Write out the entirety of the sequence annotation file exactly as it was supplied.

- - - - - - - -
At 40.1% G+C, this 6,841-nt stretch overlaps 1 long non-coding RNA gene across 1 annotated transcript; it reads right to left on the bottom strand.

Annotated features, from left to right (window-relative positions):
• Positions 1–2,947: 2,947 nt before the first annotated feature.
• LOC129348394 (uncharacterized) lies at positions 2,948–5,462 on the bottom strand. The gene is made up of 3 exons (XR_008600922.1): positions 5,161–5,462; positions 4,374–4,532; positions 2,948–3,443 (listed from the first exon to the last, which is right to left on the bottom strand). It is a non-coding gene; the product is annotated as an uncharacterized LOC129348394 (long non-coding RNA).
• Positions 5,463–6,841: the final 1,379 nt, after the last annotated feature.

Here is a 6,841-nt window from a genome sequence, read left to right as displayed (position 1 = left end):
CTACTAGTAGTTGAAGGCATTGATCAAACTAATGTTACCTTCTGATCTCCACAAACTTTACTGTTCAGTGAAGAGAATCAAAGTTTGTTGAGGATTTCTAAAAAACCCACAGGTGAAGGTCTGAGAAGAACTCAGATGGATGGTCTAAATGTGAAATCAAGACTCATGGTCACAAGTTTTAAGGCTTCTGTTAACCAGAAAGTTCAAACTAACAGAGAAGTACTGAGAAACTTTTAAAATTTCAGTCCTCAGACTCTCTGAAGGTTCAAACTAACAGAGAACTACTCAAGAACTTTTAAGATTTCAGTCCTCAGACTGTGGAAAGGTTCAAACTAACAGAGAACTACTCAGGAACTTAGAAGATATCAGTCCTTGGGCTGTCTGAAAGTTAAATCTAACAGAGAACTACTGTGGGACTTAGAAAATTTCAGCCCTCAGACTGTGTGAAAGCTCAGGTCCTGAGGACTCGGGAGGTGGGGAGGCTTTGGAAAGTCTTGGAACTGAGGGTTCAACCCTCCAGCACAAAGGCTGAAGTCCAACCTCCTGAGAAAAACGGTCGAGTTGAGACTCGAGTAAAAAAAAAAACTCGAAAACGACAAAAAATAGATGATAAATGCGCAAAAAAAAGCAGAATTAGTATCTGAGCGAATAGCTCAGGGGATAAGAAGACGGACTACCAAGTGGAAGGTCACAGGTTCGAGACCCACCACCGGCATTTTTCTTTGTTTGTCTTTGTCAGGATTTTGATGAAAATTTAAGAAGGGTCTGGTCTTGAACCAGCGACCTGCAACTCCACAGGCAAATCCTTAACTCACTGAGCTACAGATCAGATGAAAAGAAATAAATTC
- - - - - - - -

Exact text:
At 40.1% G+C, this 6,841-nt stretch overlaps 1 long non-coding RNA gene across 1 annotated transcript; it reads right to left on the bottom strand.

Annotated features, from left to right (window-relative positions):
• Positions 1–2,947: 2,947 nt before the first annotated feature.
• LOC129348394 (uncharacterized) lies at positions 2,948–5,462 on the bottom strand. The gene is made up of 3 exons (XR_008600922.1): positions 5,161–5,462; positions 4,374–4,532; positions 2,948–3,443 (listed from the first exon to the last, which is right to left on the bottom strand). It is a non-coding gene; the product is annotated as an uncharacterized LOC129348394 (long non-coding RNA).
• Positions 5,463–6,841: the final 1,379 nt, after the last annotated feature.

Here is a 6,841-nt window from a genome sequence, read left to right as displayed (position 1 = left end):
CTACTAGTAGTTGAAGGCATTGATCAAACTAATGTTACCTTCTGATCTCCACAAACTTTACTGTTCAGTGAAGAGAATCAAAGTTTGTTGAGGATTTCTAAAAAACCCACAGGTGAAGGTCTGAGAAGAACTCAGATGGATGGTCTAAATGTGAAATCAAGACTCATGGTCACAAGTTTTAAGGCTTCTGTTAACCAGAAAGTTCAAACTAACAGAGAAGTACTGAGAAACTTTTAAAATTTCAGTCCTCAGACTCTCTGAAGGTTCAAACTAACAGAGAACTACTCAAGAACTTTTAAGATTTCAGTCCTCAGACTGTGGAAAGGTTCAAACTAACAGAGAACTACTCAGGAACTTAGAAGATATCAGTCCTTGGGCTGTCTGAAAGTTAAATCTAACAGAGAACTACTGTGGGACTTAGAAAATTTCAGCCCTCAGACTGTGTGAAAGCTCAGGTCCTGAGGACTCGGGAGGTGGGGAGGCTTTGGAAAGTCTTGGAACTGAGGGTTCAACCCTCCAGCACAAAGGCTGAAGTCCAACCTCCTGAGAAAAACGGTCGAGTTGAGACTCGAGTAAAAAAAAAAACTCGAAAACGACAAAAAATAGATGATAAATGCGCAAAAAAAAGCAGAATTAGTATCTGAGCGAATAGCTCAGGGGATAAGAAGACGGACTACCAAGTGGAAGGTCACAGGTTCGAGACCCACCACCGGCATTTTTCTTTGTTTGTCTTTGTCAGGATTTTGATGAAAATTTAAGAAGGGTCTGGTCTTGAACCAGCGACCTGCAACTCCACAGGCAAATCCTTAACTCACTGAGCTACAGATCAGATGAAAAGAAATAAATTC